1. Great story! I wanna go see it (and ride on it!) immediately. Many moons ago, my brother worked for several summers during high school as the carousel keeper-assistant at the also quite old and beautiful one they had (have?) in Forest Park in Queens, NYC. Helping kids get on and off the ride, and starting it up, making sure the music played, no one fell off, etc. No 24K gold leaf on that one, though! Plenty of fond memories of free rides for me!

  2. OK, I just Googled the Forest Park Carousel, and sadly it is no longer operational. BUT – the carousel is still intact and is in good working order, and they (the NYC Parks Dept.) are apparently soliciting bids from prospective management companies to run it. I remember it was a very profitable business (if only seasonally) when my brother was a teenager working there. (of course they lost money on me and all my little friends with the free rides!)
    Anyway, it is wonderful that NYC now has a brand new carousel experience in DUMBO, and of course, the view couldn’t be more spectacular – overlooking the East River and the downtown Manhattan skyline. I imagine as many adults as children will be riding the thing!

    Some nice images of the Forest Park carousel:

    Some history of the carousel:

    1. Ooh, I want to ride the tiger! I hope they get a management company in there stat because that is a beautiful carousel. It looks like it’s still in its original pavilion, too. When the Walentas purchased PTC #61, they left the housing behind. It was a plain wooden box, apparently, so they figured they’d just build another one in the new location. Hence the Nouvel-designed acrylic jewel box.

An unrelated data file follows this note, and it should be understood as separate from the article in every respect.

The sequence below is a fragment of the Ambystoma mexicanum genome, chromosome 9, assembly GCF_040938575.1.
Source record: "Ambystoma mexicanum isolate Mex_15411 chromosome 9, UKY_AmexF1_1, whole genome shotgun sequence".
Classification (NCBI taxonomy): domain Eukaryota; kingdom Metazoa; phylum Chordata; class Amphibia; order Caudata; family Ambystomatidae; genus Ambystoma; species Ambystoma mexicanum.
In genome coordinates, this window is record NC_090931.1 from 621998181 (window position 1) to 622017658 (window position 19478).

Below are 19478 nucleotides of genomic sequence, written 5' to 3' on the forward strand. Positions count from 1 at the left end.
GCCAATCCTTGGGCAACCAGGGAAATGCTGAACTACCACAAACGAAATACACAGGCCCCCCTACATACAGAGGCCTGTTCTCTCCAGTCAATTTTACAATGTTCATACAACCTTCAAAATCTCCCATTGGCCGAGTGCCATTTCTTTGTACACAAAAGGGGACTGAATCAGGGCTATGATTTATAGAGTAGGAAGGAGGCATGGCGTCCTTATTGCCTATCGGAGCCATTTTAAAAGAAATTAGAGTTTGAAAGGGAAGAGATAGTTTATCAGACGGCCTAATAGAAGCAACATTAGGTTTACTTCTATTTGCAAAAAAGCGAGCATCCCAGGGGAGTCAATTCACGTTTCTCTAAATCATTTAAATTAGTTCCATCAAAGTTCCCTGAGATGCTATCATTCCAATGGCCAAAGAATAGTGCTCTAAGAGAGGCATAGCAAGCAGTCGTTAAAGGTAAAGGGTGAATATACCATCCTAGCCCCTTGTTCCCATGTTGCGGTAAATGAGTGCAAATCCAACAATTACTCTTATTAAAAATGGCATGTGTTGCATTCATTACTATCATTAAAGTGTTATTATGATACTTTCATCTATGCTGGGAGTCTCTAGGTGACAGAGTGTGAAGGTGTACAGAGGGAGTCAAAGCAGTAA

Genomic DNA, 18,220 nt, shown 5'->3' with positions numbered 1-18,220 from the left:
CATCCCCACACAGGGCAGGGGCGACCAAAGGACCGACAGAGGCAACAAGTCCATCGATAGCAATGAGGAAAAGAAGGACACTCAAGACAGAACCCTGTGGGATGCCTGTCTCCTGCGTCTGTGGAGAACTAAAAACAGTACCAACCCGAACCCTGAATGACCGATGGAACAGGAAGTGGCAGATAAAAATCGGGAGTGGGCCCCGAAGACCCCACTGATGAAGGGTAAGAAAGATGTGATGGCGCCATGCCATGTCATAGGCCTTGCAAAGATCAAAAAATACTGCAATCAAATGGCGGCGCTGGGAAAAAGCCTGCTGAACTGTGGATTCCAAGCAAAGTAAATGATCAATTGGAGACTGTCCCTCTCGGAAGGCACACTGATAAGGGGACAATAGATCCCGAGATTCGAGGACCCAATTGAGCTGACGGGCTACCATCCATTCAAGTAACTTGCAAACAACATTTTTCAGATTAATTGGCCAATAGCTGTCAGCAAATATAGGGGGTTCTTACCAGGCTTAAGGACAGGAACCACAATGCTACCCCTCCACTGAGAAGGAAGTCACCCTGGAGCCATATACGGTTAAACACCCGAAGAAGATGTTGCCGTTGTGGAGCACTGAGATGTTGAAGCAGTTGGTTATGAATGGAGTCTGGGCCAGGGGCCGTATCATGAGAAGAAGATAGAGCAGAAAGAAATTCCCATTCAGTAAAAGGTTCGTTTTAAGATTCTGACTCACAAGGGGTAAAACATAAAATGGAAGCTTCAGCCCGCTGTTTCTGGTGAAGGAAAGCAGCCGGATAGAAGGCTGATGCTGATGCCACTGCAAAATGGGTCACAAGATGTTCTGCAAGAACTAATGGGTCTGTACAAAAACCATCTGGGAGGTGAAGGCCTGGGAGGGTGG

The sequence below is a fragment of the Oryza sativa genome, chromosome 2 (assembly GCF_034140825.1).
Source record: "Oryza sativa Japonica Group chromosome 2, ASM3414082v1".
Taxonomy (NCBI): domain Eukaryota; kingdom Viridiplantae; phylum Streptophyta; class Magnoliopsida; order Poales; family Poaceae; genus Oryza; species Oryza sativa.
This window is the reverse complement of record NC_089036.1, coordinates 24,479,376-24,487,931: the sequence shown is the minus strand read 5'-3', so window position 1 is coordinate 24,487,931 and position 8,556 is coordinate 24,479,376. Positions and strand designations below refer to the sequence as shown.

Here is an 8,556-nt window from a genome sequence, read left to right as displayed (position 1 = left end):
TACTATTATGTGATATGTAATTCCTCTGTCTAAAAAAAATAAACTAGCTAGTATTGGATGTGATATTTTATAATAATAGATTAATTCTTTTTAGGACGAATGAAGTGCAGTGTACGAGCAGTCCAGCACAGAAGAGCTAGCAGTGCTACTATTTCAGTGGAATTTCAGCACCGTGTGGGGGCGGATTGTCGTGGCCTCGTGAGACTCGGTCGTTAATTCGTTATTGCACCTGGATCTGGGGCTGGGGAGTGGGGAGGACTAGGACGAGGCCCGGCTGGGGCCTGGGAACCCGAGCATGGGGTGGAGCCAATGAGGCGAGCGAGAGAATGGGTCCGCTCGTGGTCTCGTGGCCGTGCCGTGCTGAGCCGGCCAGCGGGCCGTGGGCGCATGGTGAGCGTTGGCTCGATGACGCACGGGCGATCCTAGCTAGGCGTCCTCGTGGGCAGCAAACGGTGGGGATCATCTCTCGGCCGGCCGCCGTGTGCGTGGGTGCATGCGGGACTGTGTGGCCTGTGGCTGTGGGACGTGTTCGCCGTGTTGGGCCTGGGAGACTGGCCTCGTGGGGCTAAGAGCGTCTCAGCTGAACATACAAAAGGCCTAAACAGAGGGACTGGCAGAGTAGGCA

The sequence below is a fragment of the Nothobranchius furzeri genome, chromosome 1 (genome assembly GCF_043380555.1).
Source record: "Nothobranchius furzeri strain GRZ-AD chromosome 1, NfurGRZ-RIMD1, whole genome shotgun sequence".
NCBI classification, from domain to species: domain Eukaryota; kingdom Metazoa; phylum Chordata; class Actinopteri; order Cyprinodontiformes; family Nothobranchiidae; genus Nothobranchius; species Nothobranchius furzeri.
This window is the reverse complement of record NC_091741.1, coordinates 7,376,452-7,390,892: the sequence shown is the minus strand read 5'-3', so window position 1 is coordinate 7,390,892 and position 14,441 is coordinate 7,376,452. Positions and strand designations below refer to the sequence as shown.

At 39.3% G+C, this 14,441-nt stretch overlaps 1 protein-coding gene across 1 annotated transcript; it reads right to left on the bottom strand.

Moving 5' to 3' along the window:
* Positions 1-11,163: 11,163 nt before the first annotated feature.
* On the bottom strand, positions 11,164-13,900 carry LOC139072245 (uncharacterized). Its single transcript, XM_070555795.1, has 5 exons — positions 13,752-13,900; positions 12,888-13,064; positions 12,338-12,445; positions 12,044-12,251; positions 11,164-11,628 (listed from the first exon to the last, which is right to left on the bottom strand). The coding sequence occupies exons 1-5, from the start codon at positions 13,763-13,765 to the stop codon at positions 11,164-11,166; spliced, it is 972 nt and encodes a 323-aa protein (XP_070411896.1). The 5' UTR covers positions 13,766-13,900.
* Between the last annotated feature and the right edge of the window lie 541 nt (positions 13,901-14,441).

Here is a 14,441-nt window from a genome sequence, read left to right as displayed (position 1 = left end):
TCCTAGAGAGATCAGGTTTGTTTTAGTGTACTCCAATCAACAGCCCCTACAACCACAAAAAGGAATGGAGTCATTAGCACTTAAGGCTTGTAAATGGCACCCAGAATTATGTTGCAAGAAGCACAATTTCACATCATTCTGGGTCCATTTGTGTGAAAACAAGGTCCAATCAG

3. My wife and I have riden that carousel when it was in Idora Park in Youngstown, Ohio. Thank you Jane for all your tireless work in restoration. We are glad kids…both big and small…can once again enjoy the magic of a carousel.

    1. How wonderful! May I ask when it was that you had the opportunity to ride the carousel in Youngstown? You and the missus simply must make your way back to it now that it’s in Brooklyn. An anniversary celebration, perhaps?

  4. Just realized I forgot to identify my comment so it posted as anonymous. We feel fortunate to have been a part of Idora history.

  5. :hattip: I grew up close to Palasides Park and Bertrands Island in New Jersey. Fabulous memories. Thank you for preserving our American history.

  6. If it’s any consolation, the trademarked names are only trademarked for a specific purpose, much like how you can still paint a house yellow despite the fact that Nerf has trademarked it. So if you wanted to name your child Philadelphia Toboggan Company, then go for it! Nobody will be legally able to stop you. 😉